NEW YORK (CNS) — Whenever Steve Martin and Martin Short work together, slapstick and belly laughs seem like predictable results. So the fact that the duo headlines the Hulu series, "Only Murders in the Building" may lead many to expect this mystery tale to be a comedy. While it certainly has its amusing moments, however, the show is primarily an entertaining whodunit.

The first three of the program's 10 half-hour episodes are streaming now. New installments will appear each Tuesday through Oct. 19.

Martin, who also co-created the series with John Hoffman, plays Charles, a retired actor. Though he gained fame as a television detective, Charles now leads a solitary existence in the Arconia, a Dakota-like luxury apartment building on Manhattan's Upper West Side, where he's surrounded by mementoes of his former career.

Charles is obsessed with true-crime stories, listening to podcasts and trying to unravel their mysteries before the solution is revealed. But he feels comfortably removed from such malign events.

"As any true crime aficionado will tell you, it's the boondocks you have to worry about," he explains. "Let's face it: Nobody ever discovered 19 bodies buried in the backyard of a 14-story apartment build-ing."

Well, not so fast: Charles is alarmed — but a bit thrilled, too — when Tim (Julian Chi), a widely disliked fellow resident of the Arconia, is found dead in his home. The police rule his demise a suicide, but Charles has his doubts.

So, too, do two of his neighbors, both loners like Charles who also happen to listen to the same pod-casts he does. Oliver (Short) is a flamboyant theater director who has never recovered from helming Broadway's biggest flop, making him a pariah in the industry. Mabel (Selena Gomez) is an attractive 20-something who is apartment-sitting for her wealthy aunt — and harboring a big secret.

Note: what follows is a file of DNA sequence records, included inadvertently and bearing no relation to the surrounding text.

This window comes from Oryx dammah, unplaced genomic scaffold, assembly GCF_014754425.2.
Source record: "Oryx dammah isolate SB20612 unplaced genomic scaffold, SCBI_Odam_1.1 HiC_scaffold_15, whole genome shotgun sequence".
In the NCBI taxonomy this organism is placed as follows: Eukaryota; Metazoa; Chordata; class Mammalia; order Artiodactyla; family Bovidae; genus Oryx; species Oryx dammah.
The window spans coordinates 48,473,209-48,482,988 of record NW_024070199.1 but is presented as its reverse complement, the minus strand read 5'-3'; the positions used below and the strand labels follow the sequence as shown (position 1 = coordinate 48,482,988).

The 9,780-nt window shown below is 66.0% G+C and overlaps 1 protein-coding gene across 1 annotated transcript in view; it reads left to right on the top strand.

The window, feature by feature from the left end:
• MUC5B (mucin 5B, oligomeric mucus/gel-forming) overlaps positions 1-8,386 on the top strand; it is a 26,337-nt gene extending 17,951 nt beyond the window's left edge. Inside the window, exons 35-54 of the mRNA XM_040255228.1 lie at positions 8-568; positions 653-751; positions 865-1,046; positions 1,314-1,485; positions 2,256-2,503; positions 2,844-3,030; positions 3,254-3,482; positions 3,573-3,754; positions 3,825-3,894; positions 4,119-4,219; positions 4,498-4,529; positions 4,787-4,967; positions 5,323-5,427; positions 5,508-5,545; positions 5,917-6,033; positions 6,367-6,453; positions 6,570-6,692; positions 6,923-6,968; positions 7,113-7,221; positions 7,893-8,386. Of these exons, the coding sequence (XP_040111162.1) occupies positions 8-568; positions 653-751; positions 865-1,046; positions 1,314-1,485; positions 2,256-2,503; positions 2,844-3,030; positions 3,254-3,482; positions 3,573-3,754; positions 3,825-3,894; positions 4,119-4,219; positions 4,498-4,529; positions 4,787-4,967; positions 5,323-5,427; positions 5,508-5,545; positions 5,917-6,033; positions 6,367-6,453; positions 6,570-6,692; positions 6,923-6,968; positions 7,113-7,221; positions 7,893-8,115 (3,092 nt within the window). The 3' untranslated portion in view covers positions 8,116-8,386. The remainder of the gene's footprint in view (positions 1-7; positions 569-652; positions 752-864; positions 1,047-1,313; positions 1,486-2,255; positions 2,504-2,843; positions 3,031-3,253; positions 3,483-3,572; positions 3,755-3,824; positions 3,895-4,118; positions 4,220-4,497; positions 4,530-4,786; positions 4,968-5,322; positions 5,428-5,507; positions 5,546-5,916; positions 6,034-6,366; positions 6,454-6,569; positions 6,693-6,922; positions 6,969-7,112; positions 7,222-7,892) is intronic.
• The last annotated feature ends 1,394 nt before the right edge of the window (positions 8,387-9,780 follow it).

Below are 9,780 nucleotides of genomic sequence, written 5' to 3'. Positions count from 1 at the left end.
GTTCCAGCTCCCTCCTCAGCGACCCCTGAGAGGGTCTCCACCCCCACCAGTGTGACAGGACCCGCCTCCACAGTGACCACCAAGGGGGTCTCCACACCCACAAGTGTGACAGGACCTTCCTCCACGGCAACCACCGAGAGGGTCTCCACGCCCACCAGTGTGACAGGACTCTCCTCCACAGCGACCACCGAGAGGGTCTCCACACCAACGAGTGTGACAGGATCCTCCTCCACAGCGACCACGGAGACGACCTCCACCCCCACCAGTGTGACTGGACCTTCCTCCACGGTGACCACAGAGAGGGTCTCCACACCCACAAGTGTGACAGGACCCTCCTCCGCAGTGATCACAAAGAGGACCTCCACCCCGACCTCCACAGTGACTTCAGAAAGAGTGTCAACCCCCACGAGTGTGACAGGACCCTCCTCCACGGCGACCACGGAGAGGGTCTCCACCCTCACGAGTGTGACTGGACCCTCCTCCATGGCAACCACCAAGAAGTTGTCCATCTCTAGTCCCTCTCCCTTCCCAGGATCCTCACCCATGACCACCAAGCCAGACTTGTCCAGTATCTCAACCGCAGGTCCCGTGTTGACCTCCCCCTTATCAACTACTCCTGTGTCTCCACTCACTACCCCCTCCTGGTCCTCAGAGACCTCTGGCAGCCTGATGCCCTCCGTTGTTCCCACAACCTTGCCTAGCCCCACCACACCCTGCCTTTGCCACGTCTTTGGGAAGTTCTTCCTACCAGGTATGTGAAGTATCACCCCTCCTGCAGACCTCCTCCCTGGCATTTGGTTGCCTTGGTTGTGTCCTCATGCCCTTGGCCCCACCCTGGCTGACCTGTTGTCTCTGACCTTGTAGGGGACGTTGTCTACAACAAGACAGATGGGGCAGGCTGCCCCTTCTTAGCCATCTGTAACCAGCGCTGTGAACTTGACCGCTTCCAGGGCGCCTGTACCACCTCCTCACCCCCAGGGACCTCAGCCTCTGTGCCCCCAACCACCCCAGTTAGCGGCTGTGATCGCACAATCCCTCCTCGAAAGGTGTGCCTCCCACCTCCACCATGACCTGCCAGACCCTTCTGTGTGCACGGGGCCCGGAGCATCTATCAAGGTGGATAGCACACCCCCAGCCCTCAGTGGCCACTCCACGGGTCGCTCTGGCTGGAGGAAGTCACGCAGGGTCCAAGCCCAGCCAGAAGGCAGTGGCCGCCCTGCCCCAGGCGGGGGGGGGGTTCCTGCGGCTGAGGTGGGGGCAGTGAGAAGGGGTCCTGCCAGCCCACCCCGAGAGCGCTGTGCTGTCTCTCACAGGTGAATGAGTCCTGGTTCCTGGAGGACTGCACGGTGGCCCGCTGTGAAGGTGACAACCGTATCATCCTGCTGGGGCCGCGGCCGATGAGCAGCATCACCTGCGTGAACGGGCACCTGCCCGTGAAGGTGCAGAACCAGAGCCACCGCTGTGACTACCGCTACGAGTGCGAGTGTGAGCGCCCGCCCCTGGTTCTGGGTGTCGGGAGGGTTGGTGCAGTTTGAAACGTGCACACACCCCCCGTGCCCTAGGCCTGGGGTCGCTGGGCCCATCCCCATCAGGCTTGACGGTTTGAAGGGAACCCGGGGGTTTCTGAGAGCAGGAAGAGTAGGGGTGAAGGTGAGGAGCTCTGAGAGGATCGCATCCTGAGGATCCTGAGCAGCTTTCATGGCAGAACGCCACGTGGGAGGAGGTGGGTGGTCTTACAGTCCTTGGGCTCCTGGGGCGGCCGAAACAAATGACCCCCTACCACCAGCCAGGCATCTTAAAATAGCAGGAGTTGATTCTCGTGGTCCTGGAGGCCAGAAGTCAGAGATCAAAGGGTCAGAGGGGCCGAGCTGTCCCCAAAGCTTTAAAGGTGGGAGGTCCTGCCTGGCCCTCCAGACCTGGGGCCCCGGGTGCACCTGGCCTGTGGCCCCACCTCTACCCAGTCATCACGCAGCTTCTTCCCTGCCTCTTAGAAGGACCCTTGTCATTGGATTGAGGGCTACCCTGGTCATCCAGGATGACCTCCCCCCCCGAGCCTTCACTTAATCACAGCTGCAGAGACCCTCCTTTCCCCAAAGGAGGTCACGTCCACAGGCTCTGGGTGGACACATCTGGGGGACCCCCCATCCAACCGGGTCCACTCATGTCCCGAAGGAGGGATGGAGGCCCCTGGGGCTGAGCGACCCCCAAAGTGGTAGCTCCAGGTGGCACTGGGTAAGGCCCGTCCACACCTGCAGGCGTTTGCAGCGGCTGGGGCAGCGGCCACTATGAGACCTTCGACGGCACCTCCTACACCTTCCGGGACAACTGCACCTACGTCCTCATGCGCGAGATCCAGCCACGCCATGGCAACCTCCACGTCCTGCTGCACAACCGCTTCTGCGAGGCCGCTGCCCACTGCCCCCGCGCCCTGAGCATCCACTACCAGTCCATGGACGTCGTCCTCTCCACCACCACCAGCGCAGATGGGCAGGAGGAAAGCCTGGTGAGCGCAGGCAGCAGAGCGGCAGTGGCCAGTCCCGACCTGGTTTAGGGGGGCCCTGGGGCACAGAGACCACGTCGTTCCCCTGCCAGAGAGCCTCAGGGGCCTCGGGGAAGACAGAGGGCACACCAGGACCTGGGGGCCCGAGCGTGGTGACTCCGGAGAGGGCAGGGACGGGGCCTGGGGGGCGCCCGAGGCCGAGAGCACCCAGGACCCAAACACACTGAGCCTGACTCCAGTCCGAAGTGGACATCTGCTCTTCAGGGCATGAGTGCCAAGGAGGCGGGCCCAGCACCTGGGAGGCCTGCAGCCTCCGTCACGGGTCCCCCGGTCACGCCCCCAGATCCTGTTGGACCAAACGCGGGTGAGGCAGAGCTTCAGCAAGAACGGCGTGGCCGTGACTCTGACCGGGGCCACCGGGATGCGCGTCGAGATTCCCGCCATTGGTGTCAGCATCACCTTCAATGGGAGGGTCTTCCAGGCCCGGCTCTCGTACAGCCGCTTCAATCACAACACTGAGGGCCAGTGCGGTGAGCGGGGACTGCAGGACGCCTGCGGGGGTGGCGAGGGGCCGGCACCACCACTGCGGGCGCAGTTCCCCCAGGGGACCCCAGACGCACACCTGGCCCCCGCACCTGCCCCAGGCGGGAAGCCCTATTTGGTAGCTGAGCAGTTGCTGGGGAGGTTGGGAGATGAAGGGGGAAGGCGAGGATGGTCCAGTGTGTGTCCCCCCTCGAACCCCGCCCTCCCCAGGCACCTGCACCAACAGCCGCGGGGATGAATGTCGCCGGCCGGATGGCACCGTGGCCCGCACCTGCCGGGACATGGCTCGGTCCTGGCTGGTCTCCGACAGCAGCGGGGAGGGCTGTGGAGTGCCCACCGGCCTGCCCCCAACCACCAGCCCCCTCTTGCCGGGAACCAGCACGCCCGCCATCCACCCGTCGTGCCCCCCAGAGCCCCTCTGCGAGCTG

Convinced that Tim was murdered, this unlikely trio of amateur sleuths bands together to solve the case. They comb the Arconia for clues, interviewing residents and assembling a list of suspects. The most famous of these is the musician Sting, playing himself.

Oliver sees a path to professional redemption in the exercise. While documenting the team's progress online, he succeeds in convincing a chicken-farming mogul, Teddy Dimas (Nathan Lane), to come on board as an investor in a proposed stage version.

Based on the episodes reviewed, the violence showcased in the program is mild. But sexual innuendo, together with profane and crude dialogue, make it most suitable for an adult audience.

Together with their quartet of co-writers, Martin and Hoffman enjoy poking fun at the quirks and eccentricities of the Big Apple's apartment dwellers. And the diverse array of characters they introduce recalls the lighthearted 2019 big-screen murder-mystery "Knives Out."

There's no particular message — in a bottle or otherwise — to be taken away from the proceedings. But, for grown viewers at least, there is considerable diversion to be savored.